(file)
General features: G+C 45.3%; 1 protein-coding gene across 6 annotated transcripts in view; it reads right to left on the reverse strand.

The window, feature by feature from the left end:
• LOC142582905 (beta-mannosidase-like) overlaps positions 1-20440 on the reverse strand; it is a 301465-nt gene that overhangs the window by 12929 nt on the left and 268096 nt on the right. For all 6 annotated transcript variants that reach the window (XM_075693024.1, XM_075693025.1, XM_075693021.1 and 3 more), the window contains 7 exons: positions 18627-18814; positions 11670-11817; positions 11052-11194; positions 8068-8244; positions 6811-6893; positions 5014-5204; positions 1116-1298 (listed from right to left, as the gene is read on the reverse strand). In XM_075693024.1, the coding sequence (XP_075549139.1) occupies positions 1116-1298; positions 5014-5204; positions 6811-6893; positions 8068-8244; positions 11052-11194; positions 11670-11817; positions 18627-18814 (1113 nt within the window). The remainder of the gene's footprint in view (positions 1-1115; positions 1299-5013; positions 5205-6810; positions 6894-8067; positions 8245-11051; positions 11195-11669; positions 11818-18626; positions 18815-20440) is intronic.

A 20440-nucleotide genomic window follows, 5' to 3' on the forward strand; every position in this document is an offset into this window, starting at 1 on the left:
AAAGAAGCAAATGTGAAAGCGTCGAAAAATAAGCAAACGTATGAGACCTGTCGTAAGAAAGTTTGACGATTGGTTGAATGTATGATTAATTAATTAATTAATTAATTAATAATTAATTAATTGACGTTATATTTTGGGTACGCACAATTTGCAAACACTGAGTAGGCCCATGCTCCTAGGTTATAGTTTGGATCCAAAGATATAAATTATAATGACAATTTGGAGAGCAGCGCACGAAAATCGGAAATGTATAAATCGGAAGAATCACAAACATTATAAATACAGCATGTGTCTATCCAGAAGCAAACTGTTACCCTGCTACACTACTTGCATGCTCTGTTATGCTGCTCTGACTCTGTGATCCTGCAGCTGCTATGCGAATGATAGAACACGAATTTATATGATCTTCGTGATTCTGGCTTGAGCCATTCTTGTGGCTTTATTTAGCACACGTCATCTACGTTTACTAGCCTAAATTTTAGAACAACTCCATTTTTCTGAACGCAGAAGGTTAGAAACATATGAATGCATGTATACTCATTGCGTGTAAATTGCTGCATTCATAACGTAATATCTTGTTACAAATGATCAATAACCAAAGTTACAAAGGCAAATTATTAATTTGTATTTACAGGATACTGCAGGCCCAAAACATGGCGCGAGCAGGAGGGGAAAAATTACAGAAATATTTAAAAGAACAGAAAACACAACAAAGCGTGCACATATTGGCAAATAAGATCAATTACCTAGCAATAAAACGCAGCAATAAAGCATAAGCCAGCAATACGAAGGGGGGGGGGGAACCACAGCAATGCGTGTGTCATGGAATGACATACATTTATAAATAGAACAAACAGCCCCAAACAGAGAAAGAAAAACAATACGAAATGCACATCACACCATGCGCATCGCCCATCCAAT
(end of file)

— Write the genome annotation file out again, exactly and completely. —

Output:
General features: G+C 45.3%; 1 protein-coding gene across 6 annotated transcripts in view; it reads right to left on the reverse strand.

The window, feature by feature from the left end:
• LOC142582905 (beta-mannosidase-like) overlaps positions 1-20440 on the reverse strand; it is a 301465-nt gene that overhangs the window by 12929 nt on the left and 268096 nt on the right. For all 6 annotated transcript variants that reach the window (XM_075693024.1, XM_075693025.1, XM_075693021.1 and 3 more), the window contains 7 exons: positions 18627-18814; positions 11670-11817; positions 11052-11194; positions 8068-8244; positions 6811-6893; positions 5014-5204; positions 1116-1298 (listed from right to left, as the gene is read on the reverse strand). In XM_075693024.1, the coding sequence (XP_075549139.1) occupies positions 1116-1298; positions 5014-5204; positions 6811-6893; positions 8068-8244; positions 11052-11194; positions 11670-11817; positions 18627-18814 (1113 nt within the window). The remainder of the gene's footprint in view (positions 1-1115; positions 1299-5013; positions 5205-6810; positions 6894-8067; positions 8245-11051; positions 11195-11669; positions 11818-18626; positions 18815-20440) is intronic.

A 20440-nucleotide genomic window follows, 5' to 3' on the forward strand; every position in this document is an offset into this window, starting at 1 on the left:
AAAGAAGCAAATGTGAAAGCGTCGAAAAATAAGCAAACGTATGAGACCTGTCGTAAGAAAGTTTGACGATTGGTTGAATGTATGATTAATTAATTAATTAATTAATTAATAATTAATTAATTGACGTTATATTTTGGGTACGCACAATTTGCAAACACTGAGTAGGCCCATGCTCCTAGGTTATAGTTTGGATCCAAAGATATAAATTATAATGACAATTTGGAGAGCAGCGCACGAAAATCGGAAATGTATAAATCGGAAGAATCACAAACATTATAAATACAGCATGTGTCTATCCAGAAGCAAACTGTTACCCTGCTACACTACTTGCATGCTCTGTTATGCTGCTCTGACTCTGTGATCCTGCAGCTGCTATGCGAATGATAGAACACGAATTTATATGATCTTCGTGATTCTGGCTTGAGCCATTCTTGTGGCTTTATTTAGCACACGTCATCTACGTTTACTAGCCTAAATTTTAGAACAACTCCATTTTTCTGAACGCAGAAGGTTAGAAACATATGAATGCATGTATACTCATTGCGTGTAAATTGCTGCATTCATAACGTAATATCTTGTTACAAATGATCAATAACCAAAGTTACAAAGGCAAATTATTAATTTGTATTTACAGGATACTGCAGGCCCAAAACATGGCGCGAGCAGGAGGGGAAAAATTACAGAAATATTTAAAAGAACAGAAAACACAACAAAGCGTGCACATATTGGCAAATAAGATCAATTACCTAGCAATAAAACGCAGCAATAAAGCATAAGCCAGCAATACGAAGGGGGGGGGGGAACCACAGCAATGCGTGTGTCATGGAATGACATACATTTATAAATAGAACAAACAGCCCCAAACAGAGAAAGAAAAACAATACGAAATGCACATCACACCATGCGCATCGCCCATCCAAT